CENTRAL LONDON CTC

What's an Audax?

This is a guide for those of you who might be entering an audax event for the first time. Some of you may have never ridden with a large group before, others may have done sportifs or 'charity' rides but not an audax. This is not a definitive guide. Audax events, especially at the more extreme end, attract and cater for a number of individuals who are beyond definition.

Audax is Latin for 'bold', as in 'audacious'. There's nothing particularly bold about most 100km events, but we've all got to start somewhere. 1400km unsupported and no time off for sleep is a little more like it. That's the prime UK event and over 800 finished in 2013. Audax is about endurance and self-sufficiency. But it's also about cake. If you want to read more on the history and activities of Audax UK, go to their website.

So there is a distance, a time window for finishing, a route to take. The rest is up to you. There is no signage. There is no sag wagon. And there probably aren't any cheering crowds. It's not meant to be competitive, there are no winners or losers. It is meant to be fun, though some organisers have a slightly warped sense of humour.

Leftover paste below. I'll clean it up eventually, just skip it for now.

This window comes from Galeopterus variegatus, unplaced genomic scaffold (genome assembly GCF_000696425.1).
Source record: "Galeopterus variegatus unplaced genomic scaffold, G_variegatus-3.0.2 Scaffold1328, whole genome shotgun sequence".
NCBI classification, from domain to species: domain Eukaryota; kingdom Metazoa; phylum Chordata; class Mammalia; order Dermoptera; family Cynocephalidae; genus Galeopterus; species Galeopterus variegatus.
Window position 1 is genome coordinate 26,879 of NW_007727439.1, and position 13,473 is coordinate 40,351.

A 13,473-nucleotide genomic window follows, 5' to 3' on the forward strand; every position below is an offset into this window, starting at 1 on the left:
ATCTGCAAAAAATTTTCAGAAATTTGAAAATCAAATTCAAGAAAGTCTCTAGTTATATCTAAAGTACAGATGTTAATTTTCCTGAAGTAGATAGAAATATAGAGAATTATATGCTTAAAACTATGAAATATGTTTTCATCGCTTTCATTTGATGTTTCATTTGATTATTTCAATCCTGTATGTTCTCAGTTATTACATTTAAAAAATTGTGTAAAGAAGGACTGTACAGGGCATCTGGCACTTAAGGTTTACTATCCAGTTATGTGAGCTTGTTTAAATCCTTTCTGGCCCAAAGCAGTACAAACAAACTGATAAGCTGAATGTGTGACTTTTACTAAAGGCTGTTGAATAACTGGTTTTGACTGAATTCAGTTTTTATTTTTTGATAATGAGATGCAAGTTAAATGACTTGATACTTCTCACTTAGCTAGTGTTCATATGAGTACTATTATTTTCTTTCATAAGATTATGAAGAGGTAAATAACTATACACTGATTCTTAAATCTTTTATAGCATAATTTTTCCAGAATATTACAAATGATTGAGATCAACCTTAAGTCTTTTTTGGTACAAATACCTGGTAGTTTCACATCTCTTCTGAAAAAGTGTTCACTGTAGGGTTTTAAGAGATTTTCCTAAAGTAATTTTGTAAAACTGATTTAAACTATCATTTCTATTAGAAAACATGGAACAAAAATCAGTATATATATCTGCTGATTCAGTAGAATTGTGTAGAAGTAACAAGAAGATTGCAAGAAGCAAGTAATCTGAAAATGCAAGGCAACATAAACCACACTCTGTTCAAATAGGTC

I would advise anyone against doing an event more than double the distance they have ridden before. If you are riding outside your usual area, check how much climbing is involved. If an event is described as 'scenic', you may need crampons. Specifically, events with 'Audax Altitude Award' points can be brutal, even if short.

There will be a stated minimum and maximum speed, usually 15-30 km/h. That gives an earliest and latest finish time, to include any stops or delays made for any reason. You can of course go faster or slower at any time on the ride. If you exceed the overall speed you'll just have to wait at the controls (see below) or the finish. If you drop below the overall speed, you may find everyone has gone home. But no riders times are published, and many of the fastest will stop for a leisurely tea. A classic mistake is to start too fast, then struggle home. It's said that while a Sportif is for riders pretending to race, an Audax is for riders pretending not to race. If you want, go for speed, fly round in a trail of gel wrappers. No-one will be impressed.

You will be given a 'brevet' card and a route sheet. This is a series of instructions (using abbreviations as below) to guide you from start to finish, via one or more 'controls' to give proof of passage. At a 'control' there will be someone to stamp your card, at an 'inforrmation control' there is a simple question to be answered on the card – so bring a pen. There will often (but not always) be toilets, food and drink at 'controls', not at 'infos'. The organiser may also provide a .gpx file of the route. You will not be given a map. There are no signs, there is no leader to guide you. The route will be the shortest practical course between the controls. You can choose to go a different way, but you must pass through the controls. Just follow the route unless you're very experienced.